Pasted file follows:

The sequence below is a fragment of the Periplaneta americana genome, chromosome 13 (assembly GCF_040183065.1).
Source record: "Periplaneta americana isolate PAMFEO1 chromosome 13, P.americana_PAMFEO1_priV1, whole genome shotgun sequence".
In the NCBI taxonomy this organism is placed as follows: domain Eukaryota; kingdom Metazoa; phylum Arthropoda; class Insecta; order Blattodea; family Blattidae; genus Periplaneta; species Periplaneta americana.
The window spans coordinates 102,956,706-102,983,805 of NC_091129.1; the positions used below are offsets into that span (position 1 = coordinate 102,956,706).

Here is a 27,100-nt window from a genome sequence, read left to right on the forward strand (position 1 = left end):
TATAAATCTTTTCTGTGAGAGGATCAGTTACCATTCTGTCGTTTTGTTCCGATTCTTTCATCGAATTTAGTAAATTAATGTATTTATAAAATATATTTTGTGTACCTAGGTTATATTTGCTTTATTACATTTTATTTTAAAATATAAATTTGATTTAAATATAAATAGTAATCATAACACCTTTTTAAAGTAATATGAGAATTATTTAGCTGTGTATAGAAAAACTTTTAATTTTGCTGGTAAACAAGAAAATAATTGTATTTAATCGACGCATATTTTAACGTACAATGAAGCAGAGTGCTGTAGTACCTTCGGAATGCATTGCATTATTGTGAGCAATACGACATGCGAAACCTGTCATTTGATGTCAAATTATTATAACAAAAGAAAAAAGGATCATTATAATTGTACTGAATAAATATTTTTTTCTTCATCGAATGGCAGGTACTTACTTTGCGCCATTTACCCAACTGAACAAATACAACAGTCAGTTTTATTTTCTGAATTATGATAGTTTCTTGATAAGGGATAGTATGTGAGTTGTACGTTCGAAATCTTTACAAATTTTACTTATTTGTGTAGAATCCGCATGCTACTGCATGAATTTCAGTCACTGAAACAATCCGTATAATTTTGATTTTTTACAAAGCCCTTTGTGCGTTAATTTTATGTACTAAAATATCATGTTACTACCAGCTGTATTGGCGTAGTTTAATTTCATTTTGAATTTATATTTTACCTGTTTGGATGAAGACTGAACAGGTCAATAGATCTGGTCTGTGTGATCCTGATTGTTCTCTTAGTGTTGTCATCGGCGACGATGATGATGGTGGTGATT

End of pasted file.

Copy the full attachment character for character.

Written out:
The sequence below is a fragment of the Periplaneta americana genome, chromosome 13 (assembly GCF_040183065.1).
Source record: "Periplaneta americana isolate PAMFEO1 chromosome 13, P.americana_PAMFEO1_priV1, whole genome shotgun sequence".
In the NCBI taxonomy this organism is placed as follows: domain Eukaryota; kingdom Metazoa; phylum Arthropoda; class Insecta; order Blattodea; family Blattidae; genus Periplaneta; species Periplaneta americana.
The window spans coordinates 102,956,706-102,983,805 of NC_091129.1; the positions used below are offsets into that span (position 1 = coordinate 102,956,706).

Here is a 27,100-nt window from a genome sequence, read left to right on the forward strand (position 1 = left end):
TATAAATCTTTTCTGTGAGAGGATCAGTTACCATTCTGTCGTTTTGTTCCGATTCTTTCATCGAATTTAGTAAATTAATGTATTTATAAAATATATTTTGTGTACCTAGGTTATATTTGCTTTATTACATTTTATTTTAAAATATAAATTTGATTTAAATATAAATAGTAATCATAACACCTTTTTAAAGTAATATGAGAATTATTTAGCTGTGTATAGAAAAACTTTTAATTTTGCTGGTAAACAAGAAAATAATTGTATTTAATCGACGCATATTTTAACGTACAATGAAGCAGAGTGCTGTAGTACCTTCGGAATGCATTGCATTATTGTGAGCAATACGACATGCGAAACCTGTCATTTGATGTCAAATTATTATAACAAAAGAAAAAAGGATCATTATAATTGTACTGAATAAATATTTTTTTCTTCATCGAATGGCAGGTACTTACTTTGCGCCATTTACCCAACTGAACAAATACAACAGTCAGTTTTATTTTCTGAATTATGATAGTTTCTTGATAAGGGATAGTATGTGAGTTGTACGTTCGAAATCTTTACAAATTTTACTTATTTGTGTAGAATCCGCATGCTACTGCATGAATTTCAGTCACTGAAACAATCCGTATAATTTTGATTTTTTACAAAGCCCTTTGTGCGTTAATTTTATGTACTAAAATATCATGTTACTACCAGCTGTATTGGCGTAGTTTAATTTCATTTTGAATTTATATTTTACCTGTTTGGATGAAGACTGAACAGGTCAATAGATCTGGTCTGTGTGATCCTGATTGTTCTCTTAGTGTTGTCATCGGCGACGATGATGATGGTGGTGATT